• Critical analysis as to how the evolution of the competition rules may impact on future market developments, in particular in the digital & tech sector.
  • Innovative thinking as to how the competition rules could/should evolve in order to contribute to the achievement of the objectives of the “Green Deal”, without undermining the former’s core economic goals.
  • Using economic concepts, as well as competition literature, to conduct ex post review of legal outcomes.
  • Developing presentational and oral skills, with a focus on explaining economic concepts to a legal audience and critically reviewing legal outcomes in the light of economic theory.

Pré-requis et Co-requis

Connaissances et compétences pré-requises ou co-requises

No previous knowledge is necessary. The only requirement is having an interest in digital markets, competition law and economic analysis.

Méthodes d'enseignement et activités d'apprentissages

Students will receive a hand-out in advance, outlining the main topics to be discussed, raising a number of specific questions for consideration and providing a list of reading materials. The classes will be fully interactive and based on in-class debate (no “cours magistral”). At the end of each teaching unit, students will be asked to apply the competition rules to a number of “case-studies” which will illustrate concretely the issues discussed. Students will receive the case-study in advance so that they can prepare ahead and an open discussion will take place in class among students and the professor.

A number of guest speakers will also be invited to intervene during the course on selected topics (e.g., members of  DG Comp or the Commission's Legal Service, lawyers in private practice, economists, etc).

Références, bibliographie et lectures recommandées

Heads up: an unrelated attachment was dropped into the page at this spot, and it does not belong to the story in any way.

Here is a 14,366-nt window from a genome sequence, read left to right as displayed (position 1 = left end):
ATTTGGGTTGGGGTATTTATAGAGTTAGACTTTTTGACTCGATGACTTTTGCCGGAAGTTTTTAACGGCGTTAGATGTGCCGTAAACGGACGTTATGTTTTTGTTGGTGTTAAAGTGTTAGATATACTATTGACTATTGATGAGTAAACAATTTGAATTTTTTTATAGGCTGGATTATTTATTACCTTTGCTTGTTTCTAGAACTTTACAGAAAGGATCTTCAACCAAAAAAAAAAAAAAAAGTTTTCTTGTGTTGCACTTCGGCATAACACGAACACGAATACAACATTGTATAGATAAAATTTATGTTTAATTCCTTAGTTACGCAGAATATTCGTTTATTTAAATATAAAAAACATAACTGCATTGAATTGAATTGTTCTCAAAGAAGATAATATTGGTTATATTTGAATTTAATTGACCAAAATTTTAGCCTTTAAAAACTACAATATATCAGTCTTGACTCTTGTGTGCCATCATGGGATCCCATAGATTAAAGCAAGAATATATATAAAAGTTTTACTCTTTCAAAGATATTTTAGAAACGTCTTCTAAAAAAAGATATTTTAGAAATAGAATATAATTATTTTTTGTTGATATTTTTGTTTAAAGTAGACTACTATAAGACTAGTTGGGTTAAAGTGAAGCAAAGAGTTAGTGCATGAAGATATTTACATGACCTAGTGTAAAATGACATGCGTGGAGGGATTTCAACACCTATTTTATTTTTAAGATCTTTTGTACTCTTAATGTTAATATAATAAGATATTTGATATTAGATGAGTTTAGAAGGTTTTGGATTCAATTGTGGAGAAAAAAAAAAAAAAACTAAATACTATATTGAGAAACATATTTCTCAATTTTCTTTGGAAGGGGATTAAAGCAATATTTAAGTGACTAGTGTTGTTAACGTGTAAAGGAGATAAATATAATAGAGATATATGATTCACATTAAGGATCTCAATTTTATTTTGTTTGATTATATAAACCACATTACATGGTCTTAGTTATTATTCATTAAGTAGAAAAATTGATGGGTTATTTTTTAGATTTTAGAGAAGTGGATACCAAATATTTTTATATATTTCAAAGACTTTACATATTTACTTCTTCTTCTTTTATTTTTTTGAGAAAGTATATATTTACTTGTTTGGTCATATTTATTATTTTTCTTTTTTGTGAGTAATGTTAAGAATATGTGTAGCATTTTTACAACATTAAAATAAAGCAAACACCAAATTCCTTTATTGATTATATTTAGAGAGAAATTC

A hand-out will be distributed in advance for each session.

Selected bibliography:

  • S. Bishop & M. Walker, The Economics of EC Competition Law: Concepts, Application and Measurement, Sweet & Maxwell, 2010, 966 p.
  • J. Crémer, Y-A. de Montjoye, H. Schweitzer, Competition Policy for the Digital Era, available at https://ec.europa.eu/competition/publications/reports/kd0419345enn.pdf
  • J. Faull & A. Nikpay, The EU Law of Competition, Oxford University Press, 2014, 2134 p.
  • L. Filistrucchi, D. Geradin, E. van Damme & P. Affeldt, Market definition in two‐sided markets: Theory and practice, Journal of Competition Law & Economics, 2014, volume 10(2), p. 293-339
  • G. Niels, H. Jenkings & J. Kavanagh, Economics for Competition Lawyers, Oxford University Press, 2011, 609 p.

Support(s) de cours

  • Université virtuelle

Autres renseignements






Méthode(s) d'évaluation

  • Examen écrit

Examen écrit

The students’ assessment will be based on an “open book” exam, during which students will be asked to solve a case-study, similar to the ones discussed and analysed in class.


Construction de la note (en ce compris, la pondération des notes partielles)

Grade: the final mark will result from the open book exam (80 %), and will take into account participation in class (20 %).

Langue(s) d'évaluation

  • anglais
  • (éventuellement français )